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Ali v. Ali

July 8, 2009

TEHMINA ALI, PLAINTIFF-RESPONDENT,
v.
SHAUKAT ALI, DEFENDANT-APPELLANT.



On appeal from Superior Court of New Jersey, Chancery Division, Family Part, Sussex County, Docket No. FM-19-307-1999.

Per curiam.

NOT FOR PUBLICATION WITHOUT THE APPROVAL OF THE APPELLATE DIVISION

Argued June 3, 2009

Before Judges Lyons and Kestin.

Defendant, Shaukat Ali, appeals from an October 24, 2008, order which, among other things, denied his application to change the custody of his minor son from plaintiff, Tehmina Ali, to him. We affirm.

The relevant facts and procedural history necessary for our consideration of this appeal are as follows.

Plaintiff and defendant were divorced by order dated December 31, 2002. At the time of the divorce, two of the parties' three children were minors, a daughter born in 1987, and a son born in 1993. Plaintiff was awarded custody of the minor children and defendant was required to pay child support. The custody of the minor son is the subject of this appeal. Since the parties' divorce, defendant has filed multiple motions in the Family Part, challenging various aspects of the judgment of divorce. Adverse rulings in the Family Part have similarly led to multiple appeals to us.

In this particular matter, defendant filed a motion on September 24, 2008, seeking to change the custody of his minor son from plaintiff to him. Defendant filed an extensive certification in support of his application. The certification primarily outlines plaintiff's failings regarding her efforts to ensure the son receives the appropriate religious training and defendant's efforts to provide that to him. The certification is noteworthy in that it has over a hundred paragraphs. Approximately one-third of the paragraphs relate to plaintiff's alleged failings between the time period of 1998 and 2002, the time of the divorce. The balance of the certification relates to time frames following the divorce. Few issues, if any, are raised in the certification, other than matters surrounding the son's religious education. Defendant argues that, based on plaintiff's failure to provide diligent efforts to assure their son's proper religious education, custody should be changed and granted to him.

In response, plaintiff did not file a certification, but a letter brief from her counsel, arguing that the claims regarding the son's religious education are years old, do not demonstrate a change in circumstances and, if the court were so inclined to find a genuine issue of material fact, the case should be referred to mediation pursuant to Rule 5:8-1.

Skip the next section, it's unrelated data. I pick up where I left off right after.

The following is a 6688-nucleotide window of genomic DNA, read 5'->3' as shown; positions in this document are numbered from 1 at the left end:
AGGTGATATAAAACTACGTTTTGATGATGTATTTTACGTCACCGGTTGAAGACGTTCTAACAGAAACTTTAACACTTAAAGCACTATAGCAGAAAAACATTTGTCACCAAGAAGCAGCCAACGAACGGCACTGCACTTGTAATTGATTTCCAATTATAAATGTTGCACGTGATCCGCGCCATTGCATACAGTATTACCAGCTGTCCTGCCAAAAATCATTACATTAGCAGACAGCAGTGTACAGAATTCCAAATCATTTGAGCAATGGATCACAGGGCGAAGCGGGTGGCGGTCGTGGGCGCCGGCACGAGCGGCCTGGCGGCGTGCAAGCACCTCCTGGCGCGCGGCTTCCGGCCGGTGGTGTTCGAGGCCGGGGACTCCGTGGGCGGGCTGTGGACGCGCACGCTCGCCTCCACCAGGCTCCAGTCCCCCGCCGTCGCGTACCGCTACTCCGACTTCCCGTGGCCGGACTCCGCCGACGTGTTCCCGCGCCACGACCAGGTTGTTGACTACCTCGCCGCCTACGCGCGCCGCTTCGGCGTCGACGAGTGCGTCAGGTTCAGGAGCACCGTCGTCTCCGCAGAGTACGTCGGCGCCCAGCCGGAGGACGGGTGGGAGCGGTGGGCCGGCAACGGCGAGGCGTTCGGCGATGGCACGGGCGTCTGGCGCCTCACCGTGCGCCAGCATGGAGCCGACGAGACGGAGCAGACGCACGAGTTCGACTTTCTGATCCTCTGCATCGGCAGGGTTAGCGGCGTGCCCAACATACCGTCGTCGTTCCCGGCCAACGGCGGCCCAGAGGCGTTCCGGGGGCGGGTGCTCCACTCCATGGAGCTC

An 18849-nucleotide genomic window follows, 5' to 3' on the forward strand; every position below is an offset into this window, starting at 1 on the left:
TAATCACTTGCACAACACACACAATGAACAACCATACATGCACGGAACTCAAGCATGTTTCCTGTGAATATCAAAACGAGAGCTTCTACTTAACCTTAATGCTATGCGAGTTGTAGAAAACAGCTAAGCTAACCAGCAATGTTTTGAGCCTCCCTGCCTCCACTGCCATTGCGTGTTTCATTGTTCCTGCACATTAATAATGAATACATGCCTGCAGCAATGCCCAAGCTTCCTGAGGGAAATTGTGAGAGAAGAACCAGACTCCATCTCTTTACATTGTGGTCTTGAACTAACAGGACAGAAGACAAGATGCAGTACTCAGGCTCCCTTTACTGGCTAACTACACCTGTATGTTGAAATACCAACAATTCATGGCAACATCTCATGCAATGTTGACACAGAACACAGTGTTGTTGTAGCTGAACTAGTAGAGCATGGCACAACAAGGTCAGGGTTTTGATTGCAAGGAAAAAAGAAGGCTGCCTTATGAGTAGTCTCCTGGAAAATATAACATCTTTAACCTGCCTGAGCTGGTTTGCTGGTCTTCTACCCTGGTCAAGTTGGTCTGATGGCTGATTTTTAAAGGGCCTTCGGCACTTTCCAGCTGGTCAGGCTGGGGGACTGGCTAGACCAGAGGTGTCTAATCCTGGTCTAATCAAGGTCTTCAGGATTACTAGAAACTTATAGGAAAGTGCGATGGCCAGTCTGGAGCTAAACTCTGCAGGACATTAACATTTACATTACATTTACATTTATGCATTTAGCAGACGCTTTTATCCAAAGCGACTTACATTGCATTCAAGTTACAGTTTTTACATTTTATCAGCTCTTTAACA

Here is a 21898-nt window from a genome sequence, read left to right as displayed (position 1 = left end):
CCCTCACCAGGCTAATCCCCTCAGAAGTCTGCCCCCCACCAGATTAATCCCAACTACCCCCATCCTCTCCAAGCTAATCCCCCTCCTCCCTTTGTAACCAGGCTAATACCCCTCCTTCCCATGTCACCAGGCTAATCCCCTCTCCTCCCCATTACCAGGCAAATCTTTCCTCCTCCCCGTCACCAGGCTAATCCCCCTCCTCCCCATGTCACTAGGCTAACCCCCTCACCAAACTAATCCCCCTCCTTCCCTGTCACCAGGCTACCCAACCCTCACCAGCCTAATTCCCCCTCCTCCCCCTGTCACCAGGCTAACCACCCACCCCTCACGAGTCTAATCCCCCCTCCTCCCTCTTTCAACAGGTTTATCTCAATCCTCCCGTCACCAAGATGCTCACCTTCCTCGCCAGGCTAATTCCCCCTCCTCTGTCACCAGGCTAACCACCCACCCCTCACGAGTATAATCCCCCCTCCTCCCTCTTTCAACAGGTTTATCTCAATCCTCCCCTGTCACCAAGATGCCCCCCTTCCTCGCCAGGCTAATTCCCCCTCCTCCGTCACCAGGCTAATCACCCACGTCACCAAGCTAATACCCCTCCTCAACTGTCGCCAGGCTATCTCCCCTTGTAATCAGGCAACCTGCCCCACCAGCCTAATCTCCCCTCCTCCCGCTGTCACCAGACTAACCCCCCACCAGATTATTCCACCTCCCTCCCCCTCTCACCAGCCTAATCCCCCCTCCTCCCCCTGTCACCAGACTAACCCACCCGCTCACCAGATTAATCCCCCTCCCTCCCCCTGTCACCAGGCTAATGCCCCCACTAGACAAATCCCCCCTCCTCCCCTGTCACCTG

The motion court stated that the problem of the son's religious training is one that has: been a long standing problem, a problem going back, according to [defendant's] certification, back to 1997 and 1998 because of the fact that it's a long standing problem, it is something that has not arisen recently, the court finds that it's not a substantial change of circumstances warranting a change of custody or even a hearing.

The court went on to note that the certification addressed the issue of religious education solely and not all of the other factors that a court must consider in making a custody determination. The motion court, therefore, ordered that plaintiff shall provide religious upbringing to the son of the marriage as it was during the marriage, but the court found there to be no genuine issue as to the custody of the son and that custody should continue with plaintiff.*fn1

The issue on appeal, therefore, is whether there was a sufficient showing for a change of custody.

We recently had occasion to review the law regarding a change in custody. In Hand v. Hand, 391 N.J. Super. 102, 105 (App. Div. 2007), we stated:

In custody cases, it is well settled that the court's primary consideration is the best interests of the children. Kinsella v. Kinsella, 150 N.J. 276, 317 (1997). The court must focus on the "safety, happiness, physical, mental and moral welfare" of the children. Fantony v. Fantony, 21 N.J. 525, 536 (1956). See also P.T. v. M.S., 325 N.J. Super. 193, 215 (App. Div. 1999) ("In issues of custody and visitation '[t]he question is always what is in the best interests of the children, no matter what the parties have agreed to.'") (internal quotation marks omitted and alteration in original) (quoting Giangeruso v. Giangeruso, 310 N.J. Super. 476, 479 (Ch. Div. 1997). Custody issues are resolved using a best ...


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